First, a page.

The S&P 500 index is currently trading at 1335, which is 97% higher than the March 2009 lows of 676 on the index. While the index has surged in the last three years, the global economic and financial concerns have also increased during this period.
This brings us to the critical question - can the S&P 500 index crash below the March 2009 lows in the medium-term?
This article addresses and answers this question.
Before I proceed to the main discussion, I have to mention that the 2009 crash was largely a result of the credit freeze and economic freefall that followed the Lehmann Brothers collapse.
Coming to the current scenario, the policymakers are overcautious and ready to act on any situation even close to a Lehmann like collapse. The option of letting a large financial institution fail has not been pleasant for anyone. Therefore, it is highly unlikely that another big bank or financial institution goes bust. The evidence of what I am saying comes from the European banking system, which is dysfunctional, but still operating on continuous government support.
However, just government support to the economy and financial institutions is not the primary rationale for believing that the S&P will not crash below the March 2009 lows. Of course the reason is related to financial markets and its impact on households.
Below are a few charts on household assets and retirement assets, which will help make a favourable case for the S&P index not crashing meaningfully.
The first chart gives the total household assets as of 1Q12 compared with 2008:
As can be observed from the chart, the financial household assets (as a percentage of total household assets) for 1Q12 were 68.8%. Very clearly, the value of a high percentage of household assets depends on the financial markets and its performance.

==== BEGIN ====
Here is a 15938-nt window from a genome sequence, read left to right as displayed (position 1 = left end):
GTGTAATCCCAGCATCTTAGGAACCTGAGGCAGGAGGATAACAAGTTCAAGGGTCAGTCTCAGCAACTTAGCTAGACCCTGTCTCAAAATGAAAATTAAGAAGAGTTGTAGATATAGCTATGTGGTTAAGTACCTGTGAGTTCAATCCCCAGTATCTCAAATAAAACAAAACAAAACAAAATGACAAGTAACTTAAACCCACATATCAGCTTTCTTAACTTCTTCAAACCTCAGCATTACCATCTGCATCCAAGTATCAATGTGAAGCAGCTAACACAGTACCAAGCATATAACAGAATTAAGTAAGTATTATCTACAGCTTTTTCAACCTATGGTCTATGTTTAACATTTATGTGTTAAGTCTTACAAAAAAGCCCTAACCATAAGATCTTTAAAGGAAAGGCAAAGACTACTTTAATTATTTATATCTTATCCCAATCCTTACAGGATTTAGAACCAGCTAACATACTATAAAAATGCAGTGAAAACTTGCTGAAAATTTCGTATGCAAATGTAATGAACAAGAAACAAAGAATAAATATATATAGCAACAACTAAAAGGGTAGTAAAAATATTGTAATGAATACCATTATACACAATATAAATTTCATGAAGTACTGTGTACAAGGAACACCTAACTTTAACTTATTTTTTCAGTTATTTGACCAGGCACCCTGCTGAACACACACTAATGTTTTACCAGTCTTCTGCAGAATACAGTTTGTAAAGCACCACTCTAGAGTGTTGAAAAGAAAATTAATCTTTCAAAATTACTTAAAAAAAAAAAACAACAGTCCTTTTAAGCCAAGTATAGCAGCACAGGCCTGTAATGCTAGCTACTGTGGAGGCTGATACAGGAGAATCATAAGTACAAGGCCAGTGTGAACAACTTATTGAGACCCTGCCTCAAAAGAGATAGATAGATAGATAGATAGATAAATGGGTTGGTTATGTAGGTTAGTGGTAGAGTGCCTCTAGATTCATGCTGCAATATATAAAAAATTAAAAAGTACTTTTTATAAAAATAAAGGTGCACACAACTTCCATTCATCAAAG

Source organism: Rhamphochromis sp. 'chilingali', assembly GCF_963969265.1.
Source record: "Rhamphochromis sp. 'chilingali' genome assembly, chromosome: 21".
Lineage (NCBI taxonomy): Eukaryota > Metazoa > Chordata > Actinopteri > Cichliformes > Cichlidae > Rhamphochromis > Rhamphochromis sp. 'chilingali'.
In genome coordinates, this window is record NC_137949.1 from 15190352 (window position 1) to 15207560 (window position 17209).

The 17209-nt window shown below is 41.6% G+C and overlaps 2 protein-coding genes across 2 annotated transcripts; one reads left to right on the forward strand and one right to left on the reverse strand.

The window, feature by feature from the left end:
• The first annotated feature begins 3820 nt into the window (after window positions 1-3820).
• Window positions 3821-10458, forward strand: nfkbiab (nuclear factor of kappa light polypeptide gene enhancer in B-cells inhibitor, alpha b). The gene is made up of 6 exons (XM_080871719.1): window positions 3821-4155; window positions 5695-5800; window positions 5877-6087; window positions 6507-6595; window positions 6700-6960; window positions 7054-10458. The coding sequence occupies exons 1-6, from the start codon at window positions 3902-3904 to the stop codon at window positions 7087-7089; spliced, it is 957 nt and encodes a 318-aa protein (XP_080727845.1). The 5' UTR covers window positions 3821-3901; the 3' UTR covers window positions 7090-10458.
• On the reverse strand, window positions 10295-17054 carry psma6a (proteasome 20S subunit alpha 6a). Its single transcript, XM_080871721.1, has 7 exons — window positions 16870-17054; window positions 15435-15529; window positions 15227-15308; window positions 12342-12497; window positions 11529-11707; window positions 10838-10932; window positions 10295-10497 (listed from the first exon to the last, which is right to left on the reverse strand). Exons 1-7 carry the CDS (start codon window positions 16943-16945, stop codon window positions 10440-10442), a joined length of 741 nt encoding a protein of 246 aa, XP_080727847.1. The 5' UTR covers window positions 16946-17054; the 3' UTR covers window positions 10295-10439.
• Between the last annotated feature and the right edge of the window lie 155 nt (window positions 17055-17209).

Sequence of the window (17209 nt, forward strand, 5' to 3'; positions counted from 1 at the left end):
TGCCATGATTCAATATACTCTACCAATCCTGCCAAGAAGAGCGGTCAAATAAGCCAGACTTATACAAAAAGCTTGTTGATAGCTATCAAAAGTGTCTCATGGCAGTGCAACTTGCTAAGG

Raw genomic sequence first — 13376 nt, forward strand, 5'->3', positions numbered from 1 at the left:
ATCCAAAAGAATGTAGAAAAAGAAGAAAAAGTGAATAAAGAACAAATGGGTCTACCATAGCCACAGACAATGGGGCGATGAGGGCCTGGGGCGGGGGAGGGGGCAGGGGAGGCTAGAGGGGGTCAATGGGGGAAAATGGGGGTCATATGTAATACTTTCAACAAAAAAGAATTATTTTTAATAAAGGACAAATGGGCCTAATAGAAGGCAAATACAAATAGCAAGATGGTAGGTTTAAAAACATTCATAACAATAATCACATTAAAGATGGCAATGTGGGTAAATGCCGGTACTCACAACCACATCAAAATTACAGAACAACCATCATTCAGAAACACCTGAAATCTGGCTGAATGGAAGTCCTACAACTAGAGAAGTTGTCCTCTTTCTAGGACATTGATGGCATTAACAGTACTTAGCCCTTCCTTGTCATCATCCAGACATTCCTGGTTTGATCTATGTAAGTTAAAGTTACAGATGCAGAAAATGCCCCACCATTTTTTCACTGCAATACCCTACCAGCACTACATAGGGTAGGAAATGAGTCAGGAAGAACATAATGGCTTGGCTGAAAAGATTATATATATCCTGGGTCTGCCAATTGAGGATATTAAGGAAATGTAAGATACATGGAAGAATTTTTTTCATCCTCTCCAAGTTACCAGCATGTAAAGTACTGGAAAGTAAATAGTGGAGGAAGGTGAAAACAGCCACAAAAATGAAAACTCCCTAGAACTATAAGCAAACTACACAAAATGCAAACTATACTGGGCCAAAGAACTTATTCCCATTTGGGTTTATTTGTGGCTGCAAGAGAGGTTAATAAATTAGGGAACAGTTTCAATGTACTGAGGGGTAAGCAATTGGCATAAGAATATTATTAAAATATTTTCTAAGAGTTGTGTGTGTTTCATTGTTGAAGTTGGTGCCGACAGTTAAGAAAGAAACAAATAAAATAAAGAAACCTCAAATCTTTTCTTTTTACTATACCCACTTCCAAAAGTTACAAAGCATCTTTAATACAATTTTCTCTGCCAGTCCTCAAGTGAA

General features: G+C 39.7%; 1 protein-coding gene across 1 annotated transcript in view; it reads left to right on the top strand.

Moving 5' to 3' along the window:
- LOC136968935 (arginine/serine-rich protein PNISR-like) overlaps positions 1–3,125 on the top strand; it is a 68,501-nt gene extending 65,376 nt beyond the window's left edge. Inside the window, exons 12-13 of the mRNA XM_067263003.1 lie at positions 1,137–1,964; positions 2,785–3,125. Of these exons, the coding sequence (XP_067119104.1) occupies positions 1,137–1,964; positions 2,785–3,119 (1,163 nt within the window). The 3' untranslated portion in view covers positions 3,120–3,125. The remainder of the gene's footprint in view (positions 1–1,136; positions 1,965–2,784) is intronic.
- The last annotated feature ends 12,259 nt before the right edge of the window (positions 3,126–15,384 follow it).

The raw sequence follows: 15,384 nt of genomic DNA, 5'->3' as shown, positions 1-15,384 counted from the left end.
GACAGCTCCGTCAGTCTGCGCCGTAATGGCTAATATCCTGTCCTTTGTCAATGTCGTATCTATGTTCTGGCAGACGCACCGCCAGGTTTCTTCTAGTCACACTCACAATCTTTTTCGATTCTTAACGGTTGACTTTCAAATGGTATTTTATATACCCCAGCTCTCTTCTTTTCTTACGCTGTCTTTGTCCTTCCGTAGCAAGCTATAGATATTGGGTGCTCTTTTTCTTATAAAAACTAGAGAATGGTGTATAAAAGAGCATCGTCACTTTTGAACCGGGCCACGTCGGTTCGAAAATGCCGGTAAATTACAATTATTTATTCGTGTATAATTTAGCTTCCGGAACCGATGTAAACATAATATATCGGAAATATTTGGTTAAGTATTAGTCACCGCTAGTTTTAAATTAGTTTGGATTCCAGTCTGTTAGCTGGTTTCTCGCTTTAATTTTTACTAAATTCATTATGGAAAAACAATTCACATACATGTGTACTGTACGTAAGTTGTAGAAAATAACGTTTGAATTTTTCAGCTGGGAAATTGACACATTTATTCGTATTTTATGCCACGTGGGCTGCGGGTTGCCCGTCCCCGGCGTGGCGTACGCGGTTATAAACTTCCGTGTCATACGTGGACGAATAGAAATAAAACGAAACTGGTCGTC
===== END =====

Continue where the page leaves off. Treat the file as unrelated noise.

The $8.6 trillion increase in household assets in 1Q12 compared to 2008 was primarily due to an increase in value of household financial assets (resulting from an increase in stock market indices and increase in value of other risky asset classes).
The second chart below gives the retirement assets as a percentage of total household financial assets.
Retirement assets, as a percentage of total household financial assets have increased from 13% in 1975 to 36% in 2011. Therefore, retirement assets are exposure to highly risky asset classes such as the equities.
The point I am trying to make would be clear from the third chart. The chart gives the relationship between the retirement assets and the S&P 500 index.
Very clearly, the retirement assets have been moving in sync with the S&P 500 index. It goes without saying that most of the retirement assets are exposed to relatively risky asset classes.
What it also means is that the government will do anything that needs to be done in order to save the markets from another collapse or meaningful crash. A 2009 like crash would only erode the value of household financial assets and the retirement assets. Such a scenario can bring civil unrest (when they see their savings vanish in a stock market crash). Certainly, this is not a desirable scenario for the government.
Therefore, in my opinion, it is better and relatively safer to be in quality stocks than being in cash or being invested in government bonds. Having said this, I also believe that the current financial system is not sustainable and might collapse in the long-term. For those times, exposure to gold as a currency will help.